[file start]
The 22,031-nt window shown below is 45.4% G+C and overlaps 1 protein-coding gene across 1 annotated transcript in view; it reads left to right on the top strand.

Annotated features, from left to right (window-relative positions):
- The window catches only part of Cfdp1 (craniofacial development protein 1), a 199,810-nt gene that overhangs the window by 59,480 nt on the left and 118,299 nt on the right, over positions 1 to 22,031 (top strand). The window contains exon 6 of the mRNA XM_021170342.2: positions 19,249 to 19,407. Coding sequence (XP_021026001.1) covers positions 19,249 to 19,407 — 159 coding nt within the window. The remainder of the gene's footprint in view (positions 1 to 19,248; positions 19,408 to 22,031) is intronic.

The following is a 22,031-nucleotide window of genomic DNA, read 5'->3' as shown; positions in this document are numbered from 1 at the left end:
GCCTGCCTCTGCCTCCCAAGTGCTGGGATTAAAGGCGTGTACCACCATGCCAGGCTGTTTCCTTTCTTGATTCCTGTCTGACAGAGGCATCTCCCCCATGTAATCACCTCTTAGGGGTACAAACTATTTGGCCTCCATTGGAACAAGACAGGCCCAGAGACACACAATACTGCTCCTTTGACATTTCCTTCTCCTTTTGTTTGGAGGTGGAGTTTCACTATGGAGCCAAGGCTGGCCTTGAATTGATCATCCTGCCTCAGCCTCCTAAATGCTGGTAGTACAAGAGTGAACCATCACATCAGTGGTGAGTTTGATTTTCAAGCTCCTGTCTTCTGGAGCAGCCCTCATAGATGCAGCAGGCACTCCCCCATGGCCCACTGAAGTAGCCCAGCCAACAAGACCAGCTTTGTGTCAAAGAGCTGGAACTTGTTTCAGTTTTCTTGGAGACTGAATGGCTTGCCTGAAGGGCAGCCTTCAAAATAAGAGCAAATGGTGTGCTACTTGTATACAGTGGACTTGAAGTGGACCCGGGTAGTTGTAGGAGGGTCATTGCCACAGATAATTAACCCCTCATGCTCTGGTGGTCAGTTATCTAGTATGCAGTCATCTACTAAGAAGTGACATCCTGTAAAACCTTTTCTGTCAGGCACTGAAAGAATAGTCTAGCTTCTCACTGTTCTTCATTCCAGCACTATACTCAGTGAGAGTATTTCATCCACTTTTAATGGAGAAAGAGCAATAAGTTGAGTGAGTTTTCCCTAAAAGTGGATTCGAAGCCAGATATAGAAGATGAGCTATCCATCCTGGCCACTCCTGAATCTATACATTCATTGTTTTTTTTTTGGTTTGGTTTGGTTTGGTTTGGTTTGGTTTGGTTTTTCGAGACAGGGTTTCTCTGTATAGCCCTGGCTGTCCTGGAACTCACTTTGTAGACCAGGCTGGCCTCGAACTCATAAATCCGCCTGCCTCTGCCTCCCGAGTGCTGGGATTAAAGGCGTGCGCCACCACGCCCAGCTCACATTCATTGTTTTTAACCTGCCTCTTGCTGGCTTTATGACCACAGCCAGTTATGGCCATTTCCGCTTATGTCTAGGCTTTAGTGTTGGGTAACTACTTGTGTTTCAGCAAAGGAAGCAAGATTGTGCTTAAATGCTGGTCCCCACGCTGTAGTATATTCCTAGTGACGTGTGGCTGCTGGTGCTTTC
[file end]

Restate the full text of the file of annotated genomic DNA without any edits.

The 22,031-nt window shown below is 45.4% G+C and overlaps 1 protein-coding gene across 1 annotated transcript in view; it reads left to right on the top strand.

Annotated features, from left to right (window-relative positions):
- The window catches only part of Cfdp1 (craniofacial development protein 1), a 199,810-nt gene that overhangs the window by 59,480 nt on the left and 118,299 nt on the right, over positions 1 to 22,031 (top strand). The window contains exon 6 of the mRNA XM_021170342.2: positions 19,249 to 19,407. Coding sequence (XP_021026001.1) covers positions 19,249 to 19,407 — 159 coding nt within the window. The remainder of the gene's footprint in view (positions 1 to 19,248; positions 19,408 to 22,031) is intronic.

The following is a 22,031-nucleotide window of genomic DNA, read 5'->3' as shown; positions in this document are numbered from 1 at the left end:
GCCTGCCTCTGCCTCCCAAGTGCTGGGATTAAAGGCGTGTACCACCATGCCAGGCTGTTTCCTTTCTTGATTCCTGTCTGACAGAGGCATCTCCCCCATGTAATCACCTCTTAGGGGTACAAACTATTTGGCCTCCATTGGAACAAGACAGGCCCAGAGACACACAATACTGCTCCTTTGACATTTCCTTCTCCTTTTGTTTGGAGGTGGAGTTTCACTATGGAGCCAAGGCTGGCCTTGAATTGATCATCCTGCCTCAGCCTCCTAAATGCTGGTAGTACAAGAGTGAACCATCACATCAGTGGTGAGTTTGATTTTCAAGCTCCTGTCTTCTGGAGCAGCCCTCATAGATGCAGCAGGCACTCCCCCATGGCCCACTGAAGTAGCCCAGCCAACAAGACCAGCTTTGTGTCAAAGAGCTGGAACTTGTTTCAGTTTTCTTGGAGACTGAATGGCTTGCCTGAAGGGCAGCCTTCAAAATAAGAGCAAATGGTGTGCTACTTGTATACAGTGGACTTGAAGTGGACCCGGGTAGTTGTAGGAGGGTCATTGCCACAGATAATTAACCCCTCATGCTCTGGTGGTCAGTTATCTAGTATGCAGTCATCTACTAAGAAGTGACATCCTGTAAAACCTTTTCTGTCAGGCACTGAAAGAATAGTCTAGCTTCTCACTGTTCTTCATTCCAGCACTATACTCAGTGAGAGTATTTCATCCACTTTTAATGGAGAAAGAGCAATAAGTTGAGTGAGTTTTCCCTAAAAGTGGATTCGAAGCCAGATATAGAAGATGAGCTATCCATCCTGGCCACTCCTGAATCTATACATTCATTGTTTTTTTTTTGGTTTGGTTTGGTTTGGTTTGGTTTGGTTTGGTTTTTCGAGACAGGGTTTCTCTGTATAGCCCTGGCTGTCCTGGAACTCACTTTGTAGACCAGGCTGGCCTCGAACTCATAAATCCGCCTGCCTCTGCCTCCCGAGTGCTGGGATTAAAGGCGTGCGCCACCACGCCCAGCTCACATTCATTGTTTTTAACCTGCCTCTTGCTGGCTTTATGACCACAGCCAGTTATGGCCATTTCCGCTTATGTCTAGGCTTTAGTGTTGGGTAACTACTTGTGTTTCAGCAAAGGAAGCAAGATTGTGCTTAAATGCTGGTCCCCACGCTGTAGTATATTCCTAGTGACGTGTGGCTGCTGGTGCTTTC